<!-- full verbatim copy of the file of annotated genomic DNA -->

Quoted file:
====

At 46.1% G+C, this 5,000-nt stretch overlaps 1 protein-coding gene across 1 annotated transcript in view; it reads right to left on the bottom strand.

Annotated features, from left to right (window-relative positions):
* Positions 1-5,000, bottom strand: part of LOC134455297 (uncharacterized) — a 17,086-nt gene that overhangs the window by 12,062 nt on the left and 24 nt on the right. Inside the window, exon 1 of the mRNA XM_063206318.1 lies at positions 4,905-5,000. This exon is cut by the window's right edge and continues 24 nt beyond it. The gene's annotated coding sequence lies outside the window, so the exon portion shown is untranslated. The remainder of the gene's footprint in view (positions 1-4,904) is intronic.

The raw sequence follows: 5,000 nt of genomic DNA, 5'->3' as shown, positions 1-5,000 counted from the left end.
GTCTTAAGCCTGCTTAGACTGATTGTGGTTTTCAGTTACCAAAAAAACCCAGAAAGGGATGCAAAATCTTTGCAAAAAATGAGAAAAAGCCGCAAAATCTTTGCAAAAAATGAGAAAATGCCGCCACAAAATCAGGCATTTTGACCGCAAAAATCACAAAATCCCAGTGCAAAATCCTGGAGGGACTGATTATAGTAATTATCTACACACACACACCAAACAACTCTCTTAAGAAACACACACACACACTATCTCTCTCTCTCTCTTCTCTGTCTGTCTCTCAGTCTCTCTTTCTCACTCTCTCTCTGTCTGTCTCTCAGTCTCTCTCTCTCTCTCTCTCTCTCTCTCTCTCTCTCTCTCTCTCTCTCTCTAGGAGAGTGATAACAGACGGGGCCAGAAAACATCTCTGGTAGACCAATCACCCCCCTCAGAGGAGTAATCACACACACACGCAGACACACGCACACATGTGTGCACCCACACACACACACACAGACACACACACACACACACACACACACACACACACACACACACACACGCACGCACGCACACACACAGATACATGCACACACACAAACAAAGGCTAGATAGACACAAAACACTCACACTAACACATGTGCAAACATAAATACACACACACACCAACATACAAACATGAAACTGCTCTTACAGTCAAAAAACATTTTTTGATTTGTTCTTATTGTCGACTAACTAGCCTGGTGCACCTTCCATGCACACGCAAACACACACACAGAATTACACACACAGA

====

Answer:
At 46.1% G+C, this 5,000-nt stretch overlaps 1 protein-coding gene across 1 annotated transcript in view; it reads right to left on the bottom strand.

Annotated features, from left to right (window-relative positions):
* Positions 1-5,000, bottom strand: part of LOC134455297 (uncharacterized) — a 17,086-nt gene that overhangs the window by 12,062 nt on the left and 24 nt on the right. Inside the window, exon 1 of the mRNA XM_063206318.1 lies at positions 4,905-5,000. This exon is cut by the window's right edge and continues 24 nt beyond it. The gene's annotated coding sequence lies outside the window, so the exon portion shown is untranslated. The remainder of the gene's footprint in view (positions 1-4,904) is intronic.

The raw sequence follows: 5,000 nt of genomic DNA, 5'->3' as shown, positions 1-5,000 counted from the left end.
GTCTTAAGCCTGCTTAGACTGATTGTGGTTTTCAGTTACCAAAAAAACCCAGAAAGGGATGCAAAATCTTTGCAAAAAATGAGAAAAAGCCGCAAAATCTTTGCAAAAAATGAGAAAATGCCGCCACAAAATCAGGCATTTTGACCGCAAAAATCACAAAATCCCAGTGCAAAATCCTGGAGGGACTGATTATAGTAATTATCTACACACACACACCAAACAACTCTCTTAAGAAACACACACACACACTATCTCTCTCTCTCTCTTCTCTGTCTGTCTCTCAGTCTCTCTTTCTCACTCTCTCTCTGTCTGTCTCTCAGTCTCTCTCTCTCTCTCTCTCTCTCTCTCTCTCTCTCTCTCTCTCTCTCTCTAGGAGAGTGATAACAGACGGGGCCAGAAAACATCTCTGGTAGACCAATCACCCCCCTCAGAGGAGTAATCACACACACACGCAGACACACGCACACATGTGTGCACCCACACACACACACACAGACACACACACACACACACACACACACACACACACACACACACACACGCACGCACGCACACACACAGATACATGCACACACACAAACAAAGGCTAGATAGACACAAAACACTCACACTAACACATGTGCAAACATAAATACACACACACACCAACATACAAACATGAAACTGCTCTTACAGTCAAAAAACATTTTTTGATTTGTTCTTATTGTCGACTAACTAGCCTGGTGCACCTTCCATGCACACGCAAACACACACACAGAATTACACACACAGA